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Measles - Don’t let your child catch it – get them vaccinated with the MMR vaccine Posted on 18 Apr 2019

Measles is in the news again. There have been serious outbreaks in Wales and England and the number of children catching measles is rising.

Measles can be a very serious disease, leading to ear and chest infections, fits, diarrhoea, and damage to the brain. Measles can kill.

Your child is at risk of measles if he or she hasn’t had the MMR vaccination.

Two doses of MMR vaccine are needed to get the best protection.

If your child is due to have had two doses of MMR but has not yet received them, no matter what age they are, you should make an appointment with the surgery. (In response to a local outbreak then the two doses can be given one month apart from the age of 18 months.)

If you can’t remember if your child has had any, one or two doses of MMR vaccine, check his or her personal child health record (the Red Book). If this doesn’t help, speak to the surgery.

If you don’t know how many doses your child has had, it’s better to have two doses of MMR vaccine now rather than risk leaving them unprotected.

Answers to some common questions about measles and the MMR vaccine

Why are we seeing these outbreaks of measles?
Measles is a highly infectious disease, spreading quickly from person to person, especially in schools. A child with measles will infect almost all unprotected children they have contact with. Although we have high rates of vaccination in the UK, the levels dropped some years ago when the MMR vaccine was mistakenly associated with autism. This led to some babies not being vaccinated and so measles is spreading rapidly among these children now they are older.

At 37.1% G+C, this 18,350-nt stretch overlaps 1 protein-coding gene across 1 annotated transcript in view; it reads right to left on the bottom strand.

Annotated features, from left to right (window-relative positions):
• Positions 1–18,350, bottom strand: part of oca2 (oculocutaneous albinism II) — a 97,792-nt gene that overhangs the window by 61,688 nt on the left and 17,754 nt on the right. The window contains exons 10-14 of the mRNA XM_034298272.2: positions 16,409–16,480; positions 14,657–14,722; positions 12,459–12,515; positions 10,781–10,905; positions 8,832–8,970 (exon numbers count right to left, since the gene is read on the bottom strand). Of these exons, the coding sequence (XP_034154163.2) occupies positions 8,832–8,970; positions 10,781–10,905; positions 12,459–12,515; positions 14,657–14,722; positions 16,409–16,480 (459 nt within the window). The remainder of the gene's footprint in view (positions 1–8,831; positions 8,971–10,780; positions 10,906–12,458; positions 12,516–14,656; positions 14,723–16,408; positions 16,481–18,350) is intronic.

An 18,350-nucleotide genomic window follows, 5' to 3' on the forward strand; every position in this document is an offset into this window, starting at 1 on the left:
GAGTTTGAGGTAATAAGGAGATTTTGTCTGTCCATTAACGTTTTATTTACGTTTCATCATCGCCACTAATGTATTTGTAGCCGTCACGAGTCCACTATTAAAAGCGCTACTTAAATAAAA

Because of the scare some years ago, I gave my child a single measles vaccination, can they have the two doses of MMR?
Yes; it’s recommended your child has two doses of MMR. You will also be protecting them against rubella and mumps.

When are the MMR vaccinations usually given?
The best times are between 12 and 13 months of age and again at three years and four months, with one dose on each occasion. But, if your child wasn’t vaccinated then, they can be vaccinated at any age with two doses one month apart.

Will there be any side effects to the vaccination?
Your child may get the symptoms of measles, mumps and rubella for up to six weeks after the vaccination but in a very much milder form. This proves that the vaccine is working and your child is building up resistance to future contact with the viruses that cause the three diseases. Not all children show these symptoms but that doesn’t mean the vaccine isn’t working.

Should parents in outbreak areas get vaccinated against measles?
As with many diseases, once you have had measles, you don’t catch it again because you have built up a natural resistance to it. So, if you’ve had measles or two doses of MMR vaccine you do not need to get vaccinated now.

Back in 1994, a large part of the population aged 5 to 16 was immunised against measles and rubella so people in this age group are almost certainly immune and therefore they too don’t need to get vaccinated now.

For more information about measles and MMR go to:
www.nhs.uk/conditions/measles/Pages/Introduction.aspx

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